Being a master craftsman of dark fictions, Edgar Allan Poe keeps his characters nameless in his most mysterious, complex and psychological tale “The Tell Tale Heart”. The story takes the reader to a world of horror and insanity. Even though the whole story is narrated in first person, nothing regarding the narrator is revealed in the story; however, he is indirectly characterized through his words and actions. The story has paved way for a lot of debates regarding the insanity and the reliability of the narrator’s personality. The narrator in the beginning of the story clearly states that he is not insane but his actions make the reader frown at his sanity. The story, written in first person, sounds to be a narration that directly affects the listener and Poe’s narrative techniques keep the reader tensed and horror-stricken throughout the story.
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The repetitive outbursts of the narrator throughout the story regarding his sanity make the reader to question his sanity. The narrator in the opening paragraph makes it very clear that the fact that he is nervous should not be taken for being mad or insane. For him, the malady has only “sharpened (his) senses –not destroyed –not dulled them”. He tries to restate that he is normal by boasting that he can tell a story so ‘calmly’ and ‘stealthily’. Ruffner, Courtney J., Jeff Grieneisen, and Harold Bloom(2002) deals in detail with the insanity of the narrator in “The Tell Tale Heart”. They identify that “Poe considered madness a purely intellectual entanglement”. Poe makes every effort in the story to present his narrator sane, credulous and as an intelligent genius. As Ruffner, Courtney J., Jeff Grieneisen, and Harold Bloom(2002) rightly puts it: “Poe uses rhetorical disclaimers to confuse this idea of insanity, and, in turn, manages to trick his readers into trusting the narrators” and even though the narrator in the tale tries to manipulate “the reader into trusting him, the pattern of insanity prevails throughout this tale”.( Intelligence: Genius or Insanity? Tracing Motifs in Poe’s Madness Tales. Bloom’s Bio Critiques: Edgar Allan Poe) The narrator tries to convince the listeners that he is quite sane and he wants to show that he is even cleverer than others by taking all the necessary precautions to cover up his cruel deed.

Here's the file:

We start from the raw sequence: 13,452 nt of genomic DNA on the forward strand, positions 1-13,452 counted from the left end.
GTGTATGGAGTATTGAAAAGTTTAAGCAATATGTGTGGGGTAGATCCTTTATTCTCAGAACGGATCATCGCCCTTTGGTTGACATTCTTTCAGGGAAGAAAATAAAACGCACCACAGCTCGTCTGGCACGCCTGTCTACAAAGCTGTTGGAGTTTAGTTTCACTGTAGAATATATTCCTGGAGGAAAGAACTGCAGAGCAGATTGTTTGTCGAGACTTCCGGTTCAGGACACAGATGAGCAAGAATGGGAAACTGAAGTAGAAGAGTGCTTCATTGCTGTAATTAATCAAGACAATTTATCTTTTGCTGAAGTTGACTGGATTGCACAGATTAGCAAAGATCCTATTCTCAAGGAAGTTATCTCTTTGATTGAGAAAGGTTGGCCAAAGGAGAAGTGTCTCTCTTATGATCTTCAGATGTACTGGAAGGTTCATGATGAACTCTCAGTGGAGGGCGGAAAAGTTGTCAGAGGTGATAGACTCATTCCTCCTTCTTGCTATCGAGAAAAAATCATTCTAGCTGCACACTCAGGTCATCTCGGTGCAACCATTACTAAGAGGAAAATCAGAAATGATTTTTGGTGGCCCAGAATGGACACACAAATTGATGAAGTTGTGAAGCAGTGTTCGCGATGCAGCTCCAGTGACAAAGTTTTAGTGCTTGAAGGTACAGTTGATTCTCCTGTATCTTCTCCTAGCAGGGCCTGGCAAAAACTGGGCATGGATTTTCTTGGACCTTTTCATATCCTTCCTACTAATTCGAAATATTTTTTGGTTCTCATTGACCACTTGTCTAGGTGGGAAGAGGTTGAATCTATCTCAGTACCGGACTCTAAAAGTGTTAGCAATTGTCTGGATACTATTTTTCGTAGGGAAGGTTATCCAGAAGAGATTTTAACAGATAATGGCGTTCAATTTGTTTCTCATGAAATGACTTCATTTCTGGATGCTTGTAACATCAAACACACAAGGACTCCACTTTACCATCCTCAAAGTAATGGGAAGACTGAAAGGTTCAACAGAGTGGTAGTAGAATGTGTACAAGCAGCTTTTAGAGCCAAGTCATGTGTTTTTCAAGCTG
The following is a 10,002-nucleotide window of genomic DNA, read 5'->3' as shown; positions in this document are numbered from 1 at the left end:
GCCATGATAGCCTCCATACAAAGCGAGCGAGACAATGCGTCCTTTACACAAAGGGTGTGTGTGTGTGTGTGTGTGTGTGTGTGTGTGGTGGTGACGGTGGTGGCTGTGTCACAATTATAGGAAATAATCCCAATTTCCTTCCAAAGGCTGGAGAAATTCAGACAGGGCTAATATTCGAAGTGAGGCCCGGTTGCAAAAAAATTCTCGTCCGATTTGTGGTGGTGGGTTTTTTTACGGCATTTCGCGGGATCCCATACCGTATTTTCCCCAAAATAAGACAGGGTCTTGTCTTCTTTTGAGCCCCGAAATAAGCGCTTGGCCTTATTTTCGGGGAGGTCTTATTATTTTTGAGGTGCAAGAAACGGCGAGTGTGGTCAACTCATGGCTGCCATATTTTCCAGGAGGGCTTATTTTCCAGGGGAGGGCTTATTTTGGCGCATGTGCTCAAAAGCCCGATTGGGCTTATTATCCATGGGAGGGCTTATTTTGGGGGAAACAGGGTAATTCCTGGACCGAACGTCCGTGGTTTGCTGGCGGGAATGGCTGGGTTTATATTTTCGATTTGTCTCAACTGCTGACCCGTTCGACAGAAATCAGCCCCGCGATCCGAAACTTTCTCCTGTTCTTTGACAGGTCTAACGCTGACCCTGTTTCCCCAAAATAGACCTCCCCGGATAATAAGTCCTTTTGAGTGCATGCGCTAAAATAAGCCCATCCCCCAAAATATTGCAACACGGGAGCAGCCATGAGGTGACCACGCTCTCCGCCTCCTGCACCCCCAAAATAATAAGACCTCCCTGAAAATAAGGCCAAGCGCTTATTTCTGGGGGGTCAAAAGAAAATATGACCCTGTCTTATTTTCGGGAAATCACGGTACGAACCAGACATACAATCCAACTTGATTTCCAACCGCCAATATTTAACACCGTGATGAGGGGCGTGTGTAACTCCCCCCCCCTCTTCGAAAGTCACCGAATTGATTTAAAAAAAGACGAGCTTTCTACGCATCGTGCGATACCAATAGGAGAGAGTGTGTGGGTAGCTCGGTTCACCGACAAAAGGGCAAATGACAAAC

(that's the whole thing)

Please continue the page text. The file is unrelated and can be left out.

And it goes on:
The way he boasts of his cunning preparations is evident when he exhorts the reader: “You should have seen how wisely I proceeded –with what caution –with what foresight –with what dissimulation I went to work!” The perseverance shown by the narrator in the execution of his plans, the way he dismembered the corpse into various parts by cutting away the arms and the legs, how he keeps away even a single blood stain from the pot and the way he receives the policemen quite innocently suggest that he was conscious of what he was doing. But there is no doubt that he was morally insane and so his actions can never be taken for granted: “Because the reader knows that the morally insane may have a perfectly normal intellect, the use of such evidence to propose sanity is vacuous, and such vacuity calls into question the very authority and reliability of the narrator”( Ruffner, Courtney J., Jeff Grieneisen, and Harold Bloom, 2002)
The narrator tries to rationalize the cruel deed that he has undertaken. But the reason that he offers for the murder is quite unconvincing and unreliable. Throughout the story one finds the words of the narrator quite contrary and disputing. For instance, he states that he loved the old man as he has not done him any wrong. He does not desire for the wealth or gold of the old man either. According to him, he killed the old man out of the single reason that he “had the eye of a vulture” that turned the narrator’s blood cold. This is again highlighted by the narrator when he confesses that he could not undertake the evil deed for seven long nights as the old man’s eyes were closed; he confides, “for it was not the old man who vexed me, but his Evil Eye”. Thus, the readers are expected to show sympathy for the narrator or rather he prepares his listeners to join him for the crime through his rationalization. This is very well echoed by Paul Witherington(1987) when he observes: “Pretending to share with the listener a universal concern for reason, the narrator seduces the listener by getting him to participate vicariously in the crime, an accomplice after the fact”( THE ACCOMPLICE IN ‘THE TELL-TALE Studies in Short Fiction 22.4 (Fall 1985)